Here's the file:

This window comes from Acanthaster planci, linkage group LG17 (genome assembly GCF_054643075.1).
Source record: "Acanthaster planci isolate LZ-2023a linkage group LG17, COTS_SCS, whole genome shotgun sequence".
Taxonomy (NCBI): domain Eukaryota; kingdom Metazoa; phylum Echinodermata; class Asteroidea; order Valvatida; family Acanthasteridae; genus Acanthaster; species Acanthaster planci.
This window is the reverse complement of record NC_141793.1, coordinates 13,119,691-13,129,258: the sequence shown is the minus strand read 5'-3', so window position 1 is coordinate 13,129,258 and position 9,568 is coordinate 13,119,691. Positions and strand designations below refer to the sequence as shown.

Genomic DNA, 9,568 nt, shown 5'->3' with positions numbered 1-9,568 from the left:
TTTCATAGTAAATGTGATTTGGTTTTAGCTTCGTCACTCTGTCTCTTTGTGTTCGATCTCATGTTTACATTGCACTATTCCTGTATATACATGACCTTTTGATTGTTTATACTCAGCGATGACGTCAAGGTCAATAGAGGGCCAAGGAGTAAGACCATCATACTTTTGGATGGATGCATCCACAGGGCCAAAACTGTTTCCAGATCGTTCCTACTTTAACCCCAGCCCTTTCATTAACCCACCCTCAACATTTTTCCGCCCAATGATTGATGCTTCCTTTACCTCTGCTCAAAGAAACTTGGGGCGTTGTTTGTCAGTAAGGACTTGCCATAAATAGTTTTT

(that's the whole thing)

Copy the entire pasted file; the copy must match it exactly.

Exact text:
This window comes from Acanthaster planci, linkage group LG17 (genome assembly GCF_054643075.1).
Source record: "Acanthaster planci isolate LZ-2023a linkage group LG17, COTS_SCS, whole genome shotgun sequence".
Taxonomy (NCBI): domain Eukaryota; kingdom Metazoa; phylum Echinodermata; class Asteroidea; order Valvatida; family Acanthasteridae; genus Acanthaster; species Acanthaster planci.
This window is the reverse complement of record NC_141793.1, coordinates 13,119,691-13,129,258: the sequence shown is the minus strand read 5'-3', so window position 1 is coordinate 13,129,258 and position 9,568 is coordinate 13,119,691. Positions and strand designations below refer to the sequence as shown.

Genomic DNA, 9,568 nt, shown 5'->3' with positions numbered 1-9,568 from the left:
TTTCATAGTAAATGTGATTTGGTTTTAGCTTCGTCACTCTGTCTCTTTGTGTTCGATCTCATGTTTACATTGCACTATTCCTGTATATACATGACCTTTTGATTGTTTATACTCAGCGATGACGTCAAGGTCAATAGAGGGCCAAGGAGTAAGACCATCATACTTTTGGATGGATGCATCCACAGGGCCAAAACTGTTTCCAGATCGTTCCTACTTTAACCCCAGCCCTTTCATTAACCCACCCTCAACATTTTTCCGCCCAATGATTGATGCTTCCTTTACCTCTGCTCAAAGAAACTTGGGGCGTTGTTTGTCAGTAAGGACTTGCCATAAATAGTTTTT